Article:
# How can I prove the optimality of the following greedy algorithm.

Assume that a matrix $$\mathbf{R}$$ of size $$N\times N$$ is given such that $$r_{i,j} \ge r_{i,j+1}$$ for any $$i$$ and $$j$$, where $$r_{i,j}$$ is the $$i$$th row and $$j$$th column element of $$\mathbf{R}$$.

I will solve the following problem: $$\begin{array}{cl} \displaystyle \max_{K_i, i=1,\ldots,N} & \displaystyle f(K_1,\ldots,K_N)=\sum_{i=1}^N \sum_{j=1}^{K_i}r_{i,j}\\ \text{subject to} & \displaystyle \sum_{i=1}^N K_i = L, \end{array}$$ where $$L$$ is not greater than $$N$$.

Literally speaking, the above problem is to select $$L$$ items out of $$N$$ items, allowing duplicate selection, where the score obtained by selecting an item decreases as the number of times selected increases.

My greedy algorithm is as follows:

Given r[i,j] for all i and j.

for i=1:N
K[i] = 1.
end

repeat
i_star = argmax r[i,K_i] over i.
K[i_star] = K[i_star] + 1.
until L = sum K[i] over all i


Obviously, the above greedy algorithm will give an optimal solution to the above problem. However, I want to prove the solution derived by the algorithm is optimal.

I am trying to prove it using mathematical induction, but my proof is not as rigid as I hope since I failed to prove the optimal substructure of the problem. The optimal substructure implies that an optimal solution when $$L=k + 1$$ contains an optimal solution when $$L=k$$.

How can I prove it mathematically rigorously?

• why are you calling that $f(R)$? First of all, I see no reason to introduce the notation. Second of all, it depends on the $K_i$'s and not just $R$... – mathworker21 Jul 6 at 10:45

Let $$i_1,\ldots,i_L$$ be the choices made by the greedy algorithm, and consider any other solution $$S$$, which we think of as a multiset of indices in $$[N]$$. Let $$i_1,\ldots,i_R$$ be the maximal prefix such that $$S$$ contains $$i_1,\ldots,i_R$$. Suppose that $$i_{R+1}$$ appears $$s$$ times in $$i_1,\ldots,i_R$$ (and so, in $$S$$). Consider the solution obtained from $$S$$ by removing one of the elements $$j$$ from $$S \setminus \{i_1,\ldots,i_R\}$$ and replacing it by $$i_{R+1}$$. Suppose that $$j$$ appears $$t$$ times in $$S$$, and $$t' \leq t-1$$ times in $$i_1,\ldots,i_R$$. Then by doing the switch, the total value changes by $$r_{i_{R+1},s+1} - r_{j,t} \geq r_{i_{R+1},s+1} - r_{j,t'+1} \geq 0,$$ where the first inequality follows from $$t'+1 \leq t$$ and the nonincreasing of rows of $$r$$, and the second inequality follows from the definition of the greedy choice.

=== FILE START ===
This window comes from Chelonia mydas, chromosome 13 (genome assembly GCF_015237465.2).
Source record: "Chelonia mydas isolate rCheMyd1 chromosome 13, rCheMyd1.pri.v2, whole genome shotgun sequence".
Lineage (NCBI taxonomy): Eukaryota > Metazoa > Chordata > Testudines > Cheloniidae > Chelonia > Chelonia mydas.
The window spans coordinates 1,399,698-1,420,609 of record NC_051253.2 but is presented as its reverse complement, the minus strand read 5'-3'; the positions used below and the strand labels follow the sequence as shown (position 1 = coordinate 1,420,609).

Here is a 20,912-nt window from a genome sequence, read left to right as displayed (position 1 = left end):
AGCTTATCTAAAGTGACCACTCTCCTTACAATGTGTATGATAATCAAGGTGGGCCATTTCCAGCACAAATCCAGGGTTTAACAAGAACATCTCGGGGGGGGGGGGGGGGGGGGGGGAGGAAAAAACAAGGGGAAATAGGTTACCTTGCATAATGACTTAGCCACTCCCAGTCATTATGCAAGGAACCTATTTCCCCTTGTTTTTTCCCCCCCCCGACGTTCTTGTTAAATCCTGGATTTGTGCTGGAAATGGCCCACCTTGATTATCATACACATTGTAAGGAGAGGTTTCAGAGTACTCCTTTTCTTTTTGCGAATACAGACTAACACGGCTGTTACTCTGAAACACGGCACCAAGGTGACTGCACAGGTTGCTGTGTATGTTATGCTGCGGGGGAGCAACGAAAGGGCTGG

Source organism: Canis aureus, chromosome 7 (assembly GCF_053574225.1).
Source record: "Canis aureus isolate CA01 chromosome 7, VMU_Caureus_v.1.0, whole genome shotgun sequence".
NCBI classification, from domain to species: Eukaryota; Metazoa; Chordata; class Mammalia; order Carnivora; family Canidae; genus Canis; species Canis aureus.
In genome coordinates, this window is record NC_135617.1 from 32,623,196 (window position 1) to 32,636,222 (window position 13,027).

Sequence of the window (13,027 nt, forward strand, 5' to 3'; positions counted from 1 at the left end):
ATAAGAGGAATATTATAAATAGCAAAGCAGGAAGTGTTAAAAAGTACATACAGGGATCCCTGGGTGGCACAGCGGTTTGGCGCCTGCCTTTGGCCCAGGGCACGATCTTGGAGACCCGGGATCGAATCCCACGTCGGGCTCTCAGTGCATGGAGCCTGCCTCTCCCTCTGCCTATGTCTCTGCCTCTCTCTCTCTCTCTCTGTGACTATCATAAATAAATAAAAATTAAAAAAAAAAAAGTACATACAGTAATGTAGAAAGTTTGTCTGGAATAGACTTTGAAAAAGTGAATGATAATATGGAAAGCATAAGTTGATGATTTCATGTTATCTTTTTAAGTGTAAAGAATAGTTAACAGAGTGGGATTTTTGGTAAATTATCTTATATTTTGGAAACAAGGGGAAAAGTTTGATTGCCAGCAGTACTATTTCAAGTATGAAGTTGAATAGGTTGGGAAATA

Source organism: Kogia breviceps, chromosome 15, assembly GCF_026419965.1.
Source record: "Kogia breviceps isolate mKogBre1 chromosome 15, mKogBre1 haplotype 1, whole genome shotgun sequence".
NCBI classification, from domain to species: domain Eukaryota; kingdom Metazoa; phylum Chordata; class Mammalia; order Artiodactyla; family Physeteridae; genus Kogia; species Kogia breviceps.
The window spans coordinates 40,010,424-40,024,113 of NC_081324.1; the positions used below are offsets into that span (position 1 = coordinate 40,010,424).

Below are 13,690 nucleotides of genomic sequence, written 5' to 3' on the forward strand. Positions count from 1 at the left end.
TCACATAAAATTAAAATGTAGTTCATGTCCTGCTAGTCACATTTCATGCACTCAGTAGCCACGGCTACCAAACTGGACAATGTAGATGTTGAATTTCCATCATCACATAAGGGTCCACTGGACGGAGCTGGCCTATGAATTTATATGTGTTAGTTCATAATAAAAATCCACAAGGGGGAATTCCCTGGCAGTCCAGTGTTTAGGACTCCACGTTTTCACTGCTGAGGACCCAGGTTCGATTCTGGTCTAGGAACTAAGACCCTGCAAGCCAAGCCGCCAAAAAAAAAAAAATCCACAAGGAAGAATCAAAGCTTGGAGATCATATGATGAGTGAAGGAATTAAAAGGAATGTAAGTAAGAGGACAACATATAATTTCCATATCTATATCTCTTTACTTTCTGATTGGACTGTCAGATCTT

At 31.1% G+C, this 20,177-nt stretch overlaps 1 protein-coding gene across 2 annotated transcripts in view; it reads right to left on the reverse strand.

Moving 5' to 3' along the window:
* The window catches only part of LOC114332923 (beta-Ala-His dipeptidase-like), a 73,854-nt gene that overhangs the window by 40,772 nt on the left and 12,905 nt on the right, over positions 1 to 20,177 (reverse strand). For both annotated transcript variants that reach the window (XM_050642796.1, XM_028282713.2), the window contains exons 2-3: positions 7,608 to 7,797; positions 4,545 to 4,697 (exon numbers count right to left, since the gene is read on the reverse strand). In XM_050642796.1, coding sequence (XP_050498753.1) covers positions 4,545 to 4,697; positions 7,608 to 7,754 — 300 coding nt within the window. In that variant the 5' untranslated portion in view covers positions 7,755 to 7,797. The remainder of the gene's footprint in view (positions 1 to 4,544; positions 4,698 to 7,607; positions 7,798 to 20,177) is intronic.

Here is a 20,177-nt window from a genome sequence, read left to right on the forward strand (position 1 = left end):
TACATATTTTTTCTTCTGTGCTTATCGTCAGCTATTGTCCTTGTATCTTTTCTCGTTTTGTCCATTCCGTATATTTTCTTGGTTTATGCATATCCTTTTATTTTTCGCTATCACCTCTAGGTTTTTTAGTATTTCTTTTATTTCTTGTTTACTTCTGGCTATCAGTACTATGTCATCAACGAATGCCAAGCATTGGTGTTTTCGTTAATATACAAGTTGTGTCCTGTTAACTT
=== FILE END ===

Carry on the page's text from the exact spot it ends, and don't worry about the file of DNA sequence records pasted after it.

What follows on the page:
• Thank you for the answer. May I ask the following case? If $i_{R+1}$ appears $l$ times in $\mathcal{S}$, the total value changes achieved by switching $j$ to $i_{R+1}$ is not $r_{i_{R+1},s+1}$ but $r_{i_{R+1},l+1}$, isn't it? – Danny_Kim Jul 9 at 7:26
• In your example, $s=l$. – Yuval Filmus Jul 9 at 7:35
• Assume that $\mathcal{S} = \{i_1,\ldots,i_R,a,a,b,a,a\ldots\}$ and $i_{R+1}=b$. Also, assume that $b$ appears $s$ times in $\{i_1,\ldots,i_R\}$ but $b$ appears $l=s+1$ times in $\mathcal{S}$. Then, if we switch $a$ by $b$, the value will change by not $r_{b,s+1}-r_{a,t}$ but $r_{b,s+2}-r_{a,t}$. Is my question wrong? – Danny_Kim Jul 9 at 8:03
• In your example, $i_1,\ldots,i_R$ is not the maximal prefix contained in $S$, since $S$ also contains $i_1,\ldots,i_R,i_{R+1}$. Don’t forget that $S$ is a multiset, not a sequence! – Yuval Filmus Jul 9 at 8:06